Judicial Independence, Constitutions, and Politicians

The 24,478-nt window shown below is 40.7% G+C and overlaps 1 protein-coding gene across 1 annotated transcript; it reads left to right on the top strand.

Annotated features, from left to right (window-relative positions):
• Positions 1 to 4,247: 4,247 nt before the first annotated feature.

Many countries strive to provide independence to their judges and improve judicial quality through incorporating formal protection clauses in their constitution. This constitutional protection, I argue, has not been effective. Using a comprehensive set of indicators of constitutional protection, I find that countries may adopt many components of constitutional protection just to show off their dedication to providing quality services. At the same time, I find that real restrictions on politicians’ power and authority do indeed improve judicial independence and performance. The policy recommendation of this paper is that the reforms in laws-on-paper can be effective only if they restrict the de facto power of politicians; otherwise, politicians will show off their effort by adopting ineffective arrangements.